Yeah, I would’ve been around 15 or 16 years old. I used to play at this bar in Kent, Ohio, every Monday night, from when I was 15 until I was 18. All night long with an acoustic guitar, bar songs, that kind of stuff. I met this older guy there and thought he was cool. He had a Weezer tattoo or whatever and that made me think he was cool because I was a teenager. [Laughs] He rode his bike to my parents’ house at three in the morning once and I snuck him up to my room. He’s quietly playing me these songs on the guitar and I’m thinking, “Alright. Whatever, this guy’s original songs are okay.” I wasn’t too impressed. Then he played "Clementine." He covered Elliott Smith. I was like, “Whoa, dude, you really got something here!” And he told me it wasn’t his song. I hadn’t heard of Elliott Smith until that moment. The next day, that same fellow came over with a pint of rum and the Elliott Smith self-titled release and that was the first time I heard Elliott Smith. This was in 2005, so I go to find more of his recordings and I find out that he’s dead. Everything that is out there is it. That was how I found out about him, this closed catalog of music. That’s a lot different than everyone else I know who actually got to see him live.

How do you think that impacted your approach to this album? You recorded a covers record for someone you never met or even saw in concert; it's a unique perspective.

I think it puts him up on a pedestal even more. For me, I put him up there as a Hank Williams, just a complete and total songwriting legend. For people who know him and have stories about him, I don’t have that. He’s one of the only artists out there, for me, that I have this fantasy in my head of who he is and who he was. He’s not just a person to me, so I kind of get to have that imagination about knowing him through his music in my own way. It’s probably not even right, but I guess everyone relates to music differently.

What can fans expect from the live show between you and Seth?

It will be intimate. It will be me and Seth and Paul Defiglia on upright bass. It’ll obviously be mostly Elliott Smith songs, but we’ll do a few of our own solo numbers too, and maybe another cover or two. It’s interesting because I have my own expectations, but I’ve never done anything like this. Even when I talk with family members, I don’t know what this run will be like until it’s over. We’re going to play songs by one of my favorite artists in a different setting, and I’m doing it with a good friend of mine. I’m not dealing with the pressures of my own music -- this is almost like a break from that.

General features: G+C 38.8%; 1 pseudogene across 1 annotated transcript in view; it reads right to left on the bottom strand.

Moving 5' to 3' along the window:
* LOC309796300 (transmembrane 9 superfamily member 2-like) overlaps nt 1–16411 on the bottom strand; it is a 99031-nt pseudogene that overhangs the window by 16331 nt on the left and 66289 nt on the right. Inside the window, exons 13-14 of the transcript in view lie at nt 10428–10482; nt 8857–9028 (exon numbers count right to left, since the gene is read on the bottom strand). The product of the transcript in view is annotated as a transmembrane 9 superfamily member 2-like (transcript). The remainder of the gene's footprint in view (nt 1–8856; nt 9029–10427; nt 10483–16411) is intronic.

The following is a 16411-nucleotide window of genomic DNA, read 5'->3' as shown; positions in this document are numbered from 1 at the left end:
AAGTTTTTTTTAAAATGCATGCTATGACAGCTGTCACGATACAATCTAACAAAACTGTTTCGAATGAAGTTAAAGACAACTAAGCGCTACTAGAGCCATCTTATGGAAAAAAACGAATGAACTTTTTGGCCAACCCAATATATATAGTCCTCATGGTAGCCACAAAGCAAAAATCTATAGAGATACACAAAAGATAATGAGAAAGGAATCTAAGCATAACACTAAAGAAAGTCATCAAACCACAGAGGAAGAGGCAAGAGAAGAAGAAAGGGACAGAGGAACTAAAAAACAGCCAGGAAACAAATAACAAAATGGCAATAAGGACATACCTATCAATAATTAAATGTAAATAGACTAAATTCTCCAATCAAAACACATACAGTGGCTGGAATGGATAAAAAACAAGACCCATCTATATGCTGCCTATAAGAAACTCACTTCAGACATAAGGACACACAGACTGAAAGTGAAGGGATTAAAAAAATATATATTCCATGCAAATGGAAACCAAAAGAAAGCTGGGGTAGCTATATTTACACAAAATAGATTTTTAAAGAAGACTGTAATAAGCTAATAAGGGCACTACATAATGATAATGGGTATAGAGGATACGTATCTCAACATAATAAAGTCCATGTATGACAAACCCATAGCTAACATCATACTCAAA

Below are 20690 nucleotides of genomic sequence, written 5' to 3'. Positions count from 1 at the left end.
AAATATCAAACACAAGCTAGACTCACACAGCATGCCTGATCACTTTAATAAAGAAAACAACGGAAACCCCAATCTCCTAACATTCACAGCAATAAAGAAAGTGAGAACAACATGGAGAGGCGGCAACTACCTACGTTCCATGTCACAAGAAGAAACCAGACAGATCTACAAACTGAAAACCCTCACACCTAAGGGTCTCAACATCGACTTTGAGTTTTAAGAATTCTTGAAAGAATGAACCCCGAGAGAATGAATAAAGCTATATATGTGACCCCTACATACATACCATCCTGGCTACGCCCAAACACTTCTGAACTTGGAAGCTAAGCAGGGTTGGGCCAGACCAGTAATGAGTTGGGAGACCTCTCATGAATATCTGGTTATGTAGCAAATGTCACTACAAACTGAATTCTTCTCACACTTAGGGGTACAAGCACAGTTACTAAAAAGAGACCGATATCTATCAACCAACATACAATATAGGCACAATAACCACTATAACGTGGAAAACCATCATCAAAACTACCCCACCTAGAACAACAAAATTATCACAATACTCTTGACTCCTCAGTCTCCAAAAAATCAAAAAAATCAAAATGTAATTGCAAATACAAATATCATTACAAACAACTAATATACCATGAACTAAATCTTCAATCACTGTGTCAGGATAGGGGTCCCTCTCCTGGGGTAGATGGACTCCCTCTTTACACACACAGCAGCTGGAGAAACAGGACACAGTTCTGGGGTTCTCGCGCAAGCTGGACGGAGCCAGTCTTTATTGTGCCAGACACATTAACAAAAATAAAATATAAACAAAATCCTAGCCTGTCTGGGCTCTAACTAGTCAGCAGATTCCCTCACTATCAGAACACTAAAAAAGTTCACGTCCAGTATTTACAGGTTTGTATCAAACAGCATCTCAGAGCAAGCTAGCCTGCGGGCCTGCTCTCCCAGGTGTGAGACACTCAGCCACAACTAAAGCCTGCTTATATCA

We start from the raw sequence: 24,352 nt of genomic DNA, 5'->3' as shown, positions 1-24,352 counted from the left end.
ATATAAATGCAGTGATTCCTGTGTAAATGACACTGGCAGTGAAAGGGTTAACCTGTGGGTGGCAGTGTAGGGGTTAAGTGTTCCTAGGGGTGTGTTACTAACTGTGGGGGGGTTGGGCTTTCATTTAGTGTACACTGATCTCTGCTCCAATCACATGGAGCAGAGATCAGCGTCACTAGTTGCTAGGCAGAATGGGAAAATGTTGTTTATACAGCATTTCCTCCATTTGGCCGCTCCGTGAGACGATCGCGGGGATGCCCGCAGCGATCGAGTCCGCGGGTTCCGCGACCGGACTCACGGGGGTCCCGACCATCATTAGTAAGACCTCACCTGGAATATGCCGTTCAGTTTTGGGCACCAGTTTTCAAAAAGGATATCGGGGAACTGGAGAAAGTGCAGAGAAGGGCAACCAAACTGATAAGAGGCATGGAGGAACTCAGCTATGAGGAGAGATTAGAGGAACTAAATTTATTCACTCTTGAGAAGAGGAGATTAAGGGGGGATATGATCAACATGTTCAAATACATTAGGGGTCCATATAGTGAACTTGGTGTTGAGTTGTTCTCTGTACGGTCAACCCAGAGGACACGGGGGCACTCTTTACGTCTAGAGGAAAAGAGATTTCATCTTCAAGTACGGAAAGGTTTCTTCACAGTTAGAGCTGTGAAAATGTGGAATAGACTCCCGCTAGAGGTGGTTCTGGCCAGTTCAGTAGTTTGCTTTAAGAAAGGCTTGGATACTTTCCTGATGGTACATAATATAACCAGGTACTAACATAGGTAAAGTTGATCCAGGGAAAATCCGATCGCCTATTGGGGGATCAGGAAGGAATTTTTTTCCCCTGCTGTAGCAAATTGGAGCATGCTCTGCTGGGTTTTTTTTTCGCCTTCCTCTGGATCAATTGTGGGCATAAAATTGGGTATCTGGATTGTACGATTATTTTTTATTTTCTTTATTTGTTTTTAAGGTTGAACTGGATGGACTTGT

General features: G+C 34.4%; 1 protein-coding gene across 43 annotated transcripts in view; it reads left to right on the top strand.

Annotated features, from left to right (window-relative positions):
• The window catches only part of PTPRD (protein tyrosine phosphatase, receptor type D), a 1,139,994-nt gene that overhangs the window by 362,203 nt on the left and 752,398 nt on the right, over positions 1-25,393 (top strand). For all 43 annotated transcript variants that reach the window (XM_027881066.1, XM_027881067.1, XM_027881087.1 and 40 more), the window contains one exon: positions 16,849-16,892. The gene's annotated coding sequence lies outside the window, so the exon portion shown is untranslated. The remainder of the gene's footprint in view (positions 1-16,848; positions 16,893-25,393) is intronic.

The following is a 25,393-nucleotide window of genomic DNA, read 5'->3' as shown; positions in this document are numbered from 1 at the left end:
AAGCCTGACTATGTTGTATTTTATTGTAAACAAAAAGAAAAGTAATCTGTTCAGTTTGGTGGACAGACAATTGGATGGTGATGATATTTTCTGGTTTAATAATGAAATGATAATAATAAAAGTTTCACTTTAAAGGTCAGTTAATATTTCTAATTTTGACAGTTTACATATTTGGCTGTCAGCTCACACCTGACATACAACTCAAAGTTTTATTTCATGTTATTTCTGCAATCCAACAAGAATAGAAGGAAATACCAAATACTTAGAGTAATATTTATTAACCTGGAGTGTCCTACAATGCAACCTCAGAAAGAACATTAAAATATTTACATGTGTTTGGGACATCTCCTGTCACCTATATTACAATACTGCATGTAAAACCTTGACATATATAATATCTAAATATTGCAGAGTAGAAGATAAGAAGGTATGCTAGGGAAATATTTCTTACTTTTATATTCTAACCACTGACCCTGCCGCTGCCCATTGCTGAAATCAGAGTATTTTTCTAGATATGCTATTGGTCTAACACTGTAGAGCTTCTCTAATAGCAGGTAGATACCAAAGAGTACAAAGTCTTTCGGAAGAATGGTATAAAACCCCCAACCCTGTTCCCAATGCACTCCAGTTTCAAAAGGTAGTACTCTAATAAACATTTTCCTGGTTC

Four years ago you and Seth started the conversation about Elliott Smith that would grow into a 12-song album. Is this something you've had on your mind before that initial conversation -- have you always wanted to record a proper Elliott Smith cover?

Oh no. I had never personally covered Elliott Smith, and I never even thought about it. He’s one of those guys where I’m like, “I can’t do that.” It’s one of those things that I never tried because he is just so talented. It was definitely not something I thought of. But, I absolutely wanted to jump on board when the conversation started with Seth and when we covered "Twilight" at that show.

When you started out on this journey, did you seek feedback on your renditions of Smith's songs, or did you keep this close to yourself?

For me, it was me and my husband listening to the music. That was pretty much it for awhile. When we first started working on it, I wasn’t even sure what it would turn into or what it would become. I definitely didn’t want an outside influence, that would be unnecessary. Elliott Smith songs are perfect as they are, and by no means am I trying to be Elliott Smith. It’s Seth and Jessica. Fans can always go listen to Elliott Smith.

In the last four years, you've been working on this record, but you never stopped doing your own thing, releasing Make My Head Sing in 2014. After you release this album in March and you hit the road, what's next for you?

I’m hoping to get into the studio to get some of my new ideas down for the next record. It’s getting to the tail end of promotingMake My Head Sing. After this February run for that album, I go out in March with Seth and after that, hopefully I’ll have the time to get some new things down. Hopefully I can finish it this year. That’s where I’m at. I’m sure I could, but who knows? I never know.

Jessica Lea Mayfield is on the road in support of Make My Head Sing through Feb. 21 -- you can pick up her full tour itinerary at this location. Seth Avett & Jessica Lea Mayfield Sing Elliott Smith hits store shelves on March 17 via Ramseur Records. You can pre-order your CD or vinyl copy here.

Go Behind-the-Scenes With Seth Avett & Jessica Lea Mayfield Sing Elliott Smith